Popular Misconceptions about Private Equity, Part 1

Firstly, what do I mean by “private equity”? The term is used very loosely, often interchangeably with “venture capital”, sometimes to cover both (with venture capital identified as a subset of private equity) and sometimes only to define the top end of the private equity market such as leveraged/management buyouts, etc, and it’s this last definition that I’m using below. This confusion has been one of the great successes of the industry, with the blurred boundary between unleveraged equity financing for small and start-up companies (venture capital) and buyouts of large companies in highly leveraged transactions (private equity) enabling the latter to piggy-back on the former when it comes to the perceptions of the public and governments.

Private equity has been very topical over the last few months as it was noticed how little tax the very highly remunerated fund managers were paying on their income. This seems to lead to a trade off between fairness/equity issues with the issue of some very rich people paying little tax versus the undoubtedly massive impact of private equity on UK productivity. However, the second part of this equation is based on the misconception I most often hear about private equity, i.e. that private equity funds achieve their returns primarily by improving the productivity of the companies they buy. Regarding this misconception, the best source I’ve come across regarding how private equity funds generate returns is a 2004 survey of private equity in the Economist, which lists four methods for generating returns:

- Improve the profitability of the company…
- Buy low, sell high…
- Break it up…
- Use leverage…

Improving profitability/productivity is indeed one method by which private equity funds generate returns, but this is only part of the story and by far the most important method is the use of leverage.

I tend to think of the private equity market as following a very similar business model to the market for buy-to-let housing. With buy-to-let, a property is bought typically in the UK with around 80% debt and only 20% equity, with the debt funded by the property’s tenants and funds equal to only 20% of the purchase price required by the buyer. With rent covering debt service costs, the buy-to-let investor then achieves a magnified return on their equity. For example a £100k house bought 100% with equity that rises to £105k in value earns a 5% return on equity if 100% equity funded, but this equates to a 100% return on equity if the house was originally 95% debt funded.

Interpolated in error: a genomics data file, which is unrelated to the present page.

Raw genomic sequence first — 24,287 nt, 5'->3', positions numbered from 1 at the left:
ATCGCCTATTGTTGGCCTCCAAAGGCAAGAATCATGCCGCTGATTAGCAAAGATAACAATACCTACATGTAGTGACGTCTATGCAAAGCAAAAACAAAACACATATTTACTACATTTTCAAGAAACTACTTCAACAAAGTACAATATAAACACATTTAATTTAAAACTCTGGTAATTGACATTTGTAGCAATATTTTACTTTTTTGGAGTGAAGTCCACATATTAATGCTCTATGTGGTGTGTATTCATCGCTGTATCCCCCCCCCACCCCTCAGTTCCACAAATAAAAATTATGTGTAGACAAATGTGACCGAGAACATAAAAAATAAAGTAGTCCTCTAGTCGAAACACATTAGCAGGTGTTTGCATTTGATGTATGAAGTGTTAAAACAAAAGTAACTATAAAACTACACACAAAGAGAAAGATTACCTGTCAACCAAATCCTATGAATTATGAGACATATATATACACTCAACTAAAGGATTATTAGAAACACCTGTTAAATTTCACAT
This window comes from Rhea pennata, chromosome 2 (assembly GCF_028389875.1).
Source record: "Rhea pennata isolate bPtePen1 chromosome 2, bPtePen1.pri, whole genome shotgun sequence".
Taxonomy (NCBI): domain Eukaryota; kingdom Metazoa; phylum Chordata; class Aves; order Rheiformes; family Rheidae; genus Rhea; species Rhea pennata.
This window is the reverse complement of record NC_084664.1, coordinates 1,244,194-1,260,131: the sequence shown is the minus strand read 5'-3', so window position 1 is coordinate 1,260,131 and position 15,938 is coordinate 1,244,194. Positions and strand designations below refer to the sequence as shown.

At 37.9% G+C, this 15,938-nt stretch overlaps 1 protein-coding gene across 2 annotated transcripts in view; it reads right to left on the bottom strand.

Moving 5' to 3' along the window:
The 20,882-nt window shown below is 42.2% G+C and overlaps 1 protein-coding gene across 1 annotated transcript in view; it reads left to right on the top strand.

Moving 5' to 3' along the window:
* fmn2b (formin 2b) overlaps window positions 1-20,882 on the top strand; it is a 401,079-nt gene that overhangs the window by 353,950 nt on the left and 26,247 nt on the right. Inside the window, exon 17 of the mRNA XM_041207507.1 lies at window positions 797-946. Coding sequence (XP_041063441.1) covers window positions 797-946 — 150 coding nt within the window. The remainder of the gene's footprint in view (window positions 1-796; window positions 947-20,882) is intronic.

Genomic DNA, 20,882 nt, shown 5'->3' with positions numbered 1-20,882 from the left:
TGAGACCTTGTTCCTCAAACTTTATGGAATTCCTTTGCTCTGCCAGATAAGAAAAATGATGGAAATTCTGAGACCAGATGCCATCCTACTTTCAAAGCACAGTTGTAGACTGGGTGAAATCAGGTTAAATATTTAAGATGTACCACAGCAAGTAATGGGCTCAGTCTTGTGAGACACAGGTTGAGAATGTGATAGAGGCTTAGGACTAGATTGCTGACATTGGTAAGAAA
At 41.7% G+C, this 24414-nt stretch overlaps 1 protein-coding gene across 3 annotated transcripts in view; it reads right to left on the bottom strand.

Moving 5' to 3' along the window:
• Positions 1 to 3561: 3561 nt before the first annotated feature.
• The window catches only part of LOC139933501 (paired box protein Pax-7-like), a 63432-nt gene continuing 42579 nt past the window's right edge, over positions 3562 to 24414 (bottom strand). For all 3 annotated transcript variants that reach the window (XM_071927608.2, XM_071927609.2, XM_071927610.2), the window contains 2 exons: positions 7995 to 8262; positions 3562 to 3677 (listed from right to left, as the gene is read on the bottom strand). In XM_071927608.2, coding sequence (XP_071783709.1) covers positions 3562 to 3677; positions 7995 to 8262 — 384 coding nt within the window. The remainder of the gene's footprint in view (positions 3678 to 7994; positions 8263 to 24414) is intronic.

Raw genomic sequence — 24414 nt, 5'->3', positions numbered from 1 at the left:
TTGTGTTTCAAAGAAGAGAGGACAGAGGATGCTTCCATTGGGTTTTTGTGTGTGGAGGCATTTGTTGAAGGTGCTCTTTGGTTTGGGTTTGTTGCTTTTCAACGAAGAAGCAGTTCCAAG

With private equity, the typical leverage is around 70%, with the companies’ cash flow covering ongoing debt service costs and wiping out all corporation tax liabilities because interest expense is tax deductible. Then if a 10% increase in company value can be achieved each year for (say) 3 years, a £1bn company bought for £300m ends up worth £1.33bn, £630m after repaying the debt and generating a return on equity of over 100%.

It’s true that for this to work the company has to go up in value, but with leverage magnifying the upside, relatively small increases in company value end up generating handsome returns for private equity funds, and if the returns come primarily from leverage then I will leave it to the reader to decide what that means for the trade-off mentioned above.


  1. Andy Says:

    Private Equity = Tax Dodge

    In a mature market, what other kind of business gets that ROI?

    Actually, an Indian friend gave me a good tip - be related to a legislator in a developing country...

    And it works in the UK too. Wouldn't it be nice if mathematics still applied here?

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